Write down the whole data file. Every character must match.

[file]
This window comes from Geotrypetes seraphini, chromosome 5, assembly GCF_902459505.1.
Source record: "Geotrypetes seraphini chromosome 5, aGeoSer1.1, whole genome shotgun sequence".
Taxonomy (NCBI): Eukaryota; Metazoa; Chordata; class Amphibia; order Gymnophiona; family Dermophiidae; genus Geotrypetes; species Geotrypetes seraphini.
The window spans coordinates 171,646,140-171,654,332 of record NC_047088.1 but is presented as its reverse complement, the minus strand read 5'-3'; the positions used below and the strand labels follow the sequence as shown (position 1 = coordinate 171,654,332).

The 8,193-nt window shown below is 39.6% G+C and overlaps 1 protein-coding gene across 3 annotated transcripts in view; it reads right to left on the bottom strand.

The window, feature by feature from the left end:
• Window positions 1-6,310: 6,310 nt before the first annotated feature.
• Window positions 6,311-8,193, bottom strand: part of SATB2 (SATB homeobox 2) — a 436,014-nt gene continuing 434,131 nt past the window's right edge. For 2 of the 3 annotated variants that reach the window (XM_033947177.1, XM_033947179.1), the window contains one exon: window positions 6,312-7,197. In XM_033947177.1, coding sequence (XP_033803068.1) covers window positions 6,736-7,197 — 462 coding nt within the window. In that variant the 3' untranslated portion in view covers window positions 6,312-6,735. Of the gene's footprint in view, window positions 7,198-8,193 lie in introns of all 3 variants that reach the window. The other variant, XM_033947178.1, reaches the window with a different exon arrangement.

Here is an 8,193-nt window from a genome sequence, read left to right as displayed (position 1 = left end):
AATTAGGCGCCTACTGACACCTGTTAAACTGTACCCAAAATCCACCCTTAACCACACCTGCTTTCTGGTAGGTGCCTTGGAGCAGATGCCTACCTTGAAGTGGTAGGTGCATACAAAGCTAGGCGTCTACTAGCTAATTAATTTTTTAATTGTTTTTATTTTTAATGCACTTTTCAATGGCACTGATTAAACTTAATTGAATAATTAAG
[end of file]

This window comes from Geotrypetes seraphini, chromosome 5, assembly GCF_902459505.1.
Source record: "Geotrypetes seraphini chromosome 5, aGeoSer1.1, whole genome shotgun sequence".
Taxonomy (NCBI): Eukaryota; Metazoa; Chordata; class Amphibia; order Gymnophiona; family Dermophiidae; genus Geotrypetes; species Geotrypetes seraphini.
The window spans coordinates 171,646,140-171,654,332 of record NC_047088.1 but is presented as its reverse complement, the minus strand read 5'-3'; the positions used below and the strand labels follow the sequence as shown (position 1 = coordinate 171,654,332).

The 8,193-nt window shown below is 39.6% G+C and overlaps 1 protein-coding gene across 3 annotated transcripts in view; it reads right to left on the bottom strand.

The window, feature by feature from the left end:
• Window positions 1-6,310: 6,310 nt before the first annotated feature.
• Window positions 6,311-8,193, bottom strand: part of SATB2 (SATB homeobox 2) — a 436,014-nt gene continuing 434,131 nt past the window's right edge. For 2 of the 3 annotated variants that reach the window (XM_033947177.1, XM_033947179.1), the window contains one exon: window positions 6,312-7,197. In XM_033947177.1, coding sequence (XP_033803068.1) covers window positions 6,736-7,197 — 462 coding nt within the window. In that variant the 3' untranslated portion in view covers window positions 6,312-6,735. Of the gene's footprint in view, window positions 7,198-8,193 lie in introns of all 3 variants that reach the window. The other variant, XM_033947178.1, reaches the window with a different exon arrangement.

Here is an 8,193-nt window from a genome sequence, read left to right as displayed (position 1 = left end):
AATTAGGCGCCTACTGACACCTGTTAAACTGTACCCAAAATCCACCCTTAACCACACCTGCTTTCTGGTAGGTGCCTTGGAGCAGATGCCTACCTTGAAGTGGTAGGTGCATACAAAGCTAGGCGTCTACTAGCTAATTAATTTTTTAATTGTTTTTATTTTTAATGCACTTTTCAATGGCACTGATTAAACTTAATTGAATAATTAAG